Usually the more the developer is thinking "out-of-the-box" the more you will have hacks and shortcuts everywhere in the code and the more you will have other team members pissed because yeah the code of this guy is just "out of the box", it doesn't follow any conventions or standard or common sense...

Don't get me wrong, it is important also to have a some team members with this ability but as a prime criteria to hire a developer it is way below having an excellent computer culture for example.

 I often ask questions like what is the difference between those 2 loops : 

for i in range(0, BIG_NUMBER):

    for j in range(0, BIG_NUMBER): 

         array[i][j]+=1

and 

for i in range(0, BIG_NUMBER):

    for j in range(0, BIG_NUMBER): 

         array[j][i]+=1

 

If you find the difference this is not "thinking out of the box", this is beeing a good computer scientist who knows what he is doing.

 

 

 

 

Punit Ganshani replied on Thu, 2012/08/30 - 9:03am in response to: Rajat Agrawal

@Rajat, mail me your solution & we can discuss different angles to it :-)

Lund Wolfe replied on Sun, 2012/09/02 - 12:51am

I, too, am not at all confident that you can train someone to write quality maintainable code that is readable with good comments.  This may be more of an art, craft, innate ability rather than a problem solving, logic skills type intelligence.  These skills may be even more important for new development, and even maintenance will require some low level design decisions.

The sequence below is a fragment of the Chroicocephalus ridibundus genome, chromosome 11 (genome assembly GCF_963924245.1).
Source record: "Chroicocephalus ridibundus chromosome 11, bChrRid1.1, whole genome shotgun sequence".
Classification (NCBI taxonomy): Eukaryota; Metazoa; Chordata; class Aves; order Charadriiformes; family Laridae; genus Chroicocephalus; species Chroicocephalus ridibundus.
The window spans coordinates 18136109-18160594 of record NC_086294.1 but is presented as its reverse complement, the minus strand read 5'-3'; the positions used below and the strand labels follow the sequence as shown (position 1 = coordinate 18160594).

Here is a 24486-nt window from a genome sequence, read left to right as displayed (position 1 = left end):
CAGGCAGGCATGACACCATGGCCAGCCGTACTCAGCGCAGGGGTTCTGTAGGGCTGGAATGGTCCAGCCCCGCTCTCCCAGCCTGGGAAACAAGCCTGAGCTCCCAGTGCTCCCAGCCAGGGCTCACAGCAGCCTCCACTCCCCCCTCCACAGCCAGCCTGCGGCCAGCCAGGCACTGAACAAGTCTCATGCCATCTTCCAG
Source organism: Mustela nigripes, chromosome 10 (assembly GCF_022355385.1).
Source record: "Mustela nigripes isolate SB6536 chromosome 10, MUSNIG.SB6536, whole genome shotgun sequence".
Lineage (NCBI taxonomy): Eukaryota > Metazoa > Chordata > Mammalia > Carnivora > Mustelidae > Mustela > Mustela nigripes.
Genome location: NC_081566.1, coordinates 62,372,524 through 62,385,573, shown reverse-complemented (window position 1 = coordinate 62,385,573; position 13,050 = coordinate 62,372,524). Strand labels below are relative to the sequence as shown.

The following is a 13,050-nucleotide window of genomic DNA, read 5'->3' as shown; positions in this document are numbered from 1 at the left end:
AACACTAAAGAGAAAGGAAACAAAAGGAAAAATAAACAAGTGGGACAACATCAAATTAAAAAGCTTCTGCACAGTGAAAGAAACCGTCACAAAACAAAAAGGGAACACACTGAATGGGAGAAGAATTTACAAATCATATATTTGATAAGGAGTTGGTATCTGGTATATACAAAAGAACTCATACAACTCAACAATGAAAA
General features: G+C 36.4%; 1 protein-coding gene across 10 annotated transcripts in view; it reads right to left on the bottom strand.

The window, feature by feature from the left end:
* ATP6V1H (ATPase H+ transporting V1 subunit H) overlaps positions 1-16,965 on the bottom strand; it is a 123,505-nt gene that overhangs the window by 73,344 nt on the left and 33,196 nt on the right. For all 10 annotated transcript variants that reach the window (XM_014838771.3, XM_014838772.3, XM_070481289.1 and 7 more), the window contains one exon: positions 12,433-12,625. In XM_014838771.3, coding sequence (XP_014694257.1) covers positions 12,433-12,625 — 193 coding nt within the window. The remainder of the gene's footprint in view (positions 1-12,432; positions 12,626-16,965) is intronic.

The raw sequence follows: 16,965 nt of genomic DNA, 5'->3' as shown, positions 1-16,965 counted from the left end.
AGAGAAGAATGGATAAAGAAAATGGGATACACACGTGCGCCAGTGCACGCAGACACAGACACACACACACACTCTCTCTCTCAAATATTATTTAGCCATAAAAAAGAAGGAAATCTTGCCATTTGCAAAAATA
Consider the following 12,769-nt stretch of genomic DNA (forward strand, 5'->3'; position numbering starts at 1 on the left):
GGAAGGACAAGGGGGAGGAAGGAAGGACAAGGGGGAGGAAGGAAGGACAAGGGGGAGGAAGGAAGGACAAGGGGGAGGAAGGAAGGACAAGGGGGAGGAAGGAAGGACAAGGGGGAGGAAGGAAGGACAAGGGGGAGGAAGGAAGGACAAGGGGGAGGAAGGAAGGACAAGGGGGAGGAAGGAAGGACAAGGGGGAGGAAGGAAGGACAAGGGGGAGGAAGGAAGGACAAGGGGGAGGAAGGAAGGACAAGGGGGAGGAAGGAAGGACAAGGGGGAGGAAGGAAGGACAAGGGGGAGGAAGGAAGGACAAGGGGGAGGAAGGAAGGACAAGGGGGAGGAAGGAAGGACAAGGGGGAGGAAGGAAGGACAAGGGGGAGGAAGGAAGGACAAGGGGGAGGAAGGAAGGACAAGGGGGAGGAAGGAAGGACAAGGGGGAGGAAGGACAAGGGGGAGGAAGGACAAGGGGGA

Of course, OOD type questions are more relevant and should result in more maintainable code because it is correct, simpler, and easier to follow.  The code itself can be cleaned up and fixed later as needed.  The hardest part of maintainance is understanding the design so you can enhance or fix the code.  It would be less risky to make the questions more complex and give the applicant some time to get some real code to see their problem solving and design skills and their code.

New development and maintainance do require different skills and there is no reason to believe that someone who is good at and enjoys one can be switched to or trained to do the other.

Nick Maiorano replied on Sun, 2012/09/02 - 9:19am in response to: Craig LaValle

Punit,

 I'm troubled by your statement that you would reject a candidate who would opt for the most obvious and standard way of swapping two variables. Here are 3 ways to swap:

 //Way 1: classic way to swap 2 variables

temp = a;

a= b;

b = temp;

 

//Way 2: Clever for the sake of being clever

a = a + b;

b = a - b;

a = a - b;

 

//Way 3: The WTF way

a = a ^ b;

b = a ^ b; 

a = a ^ b; 

 

I would prefer the candidate who would choose option 1. Most developers can parse those 3 lines of code intuitively whereas most would have to pause and think about what's going on in the other two. You get bonus points for simplicity in my book.

Chris Treber replied on Tue, 2012/10/23 - 3:00pm in response to: Nick Maiorano

Amen. If anybody I interview came up with a solution other than option 1 and would give me the impression s/he is serious about the other ways being viable options, that would be a strong "don't you touch my code" signal.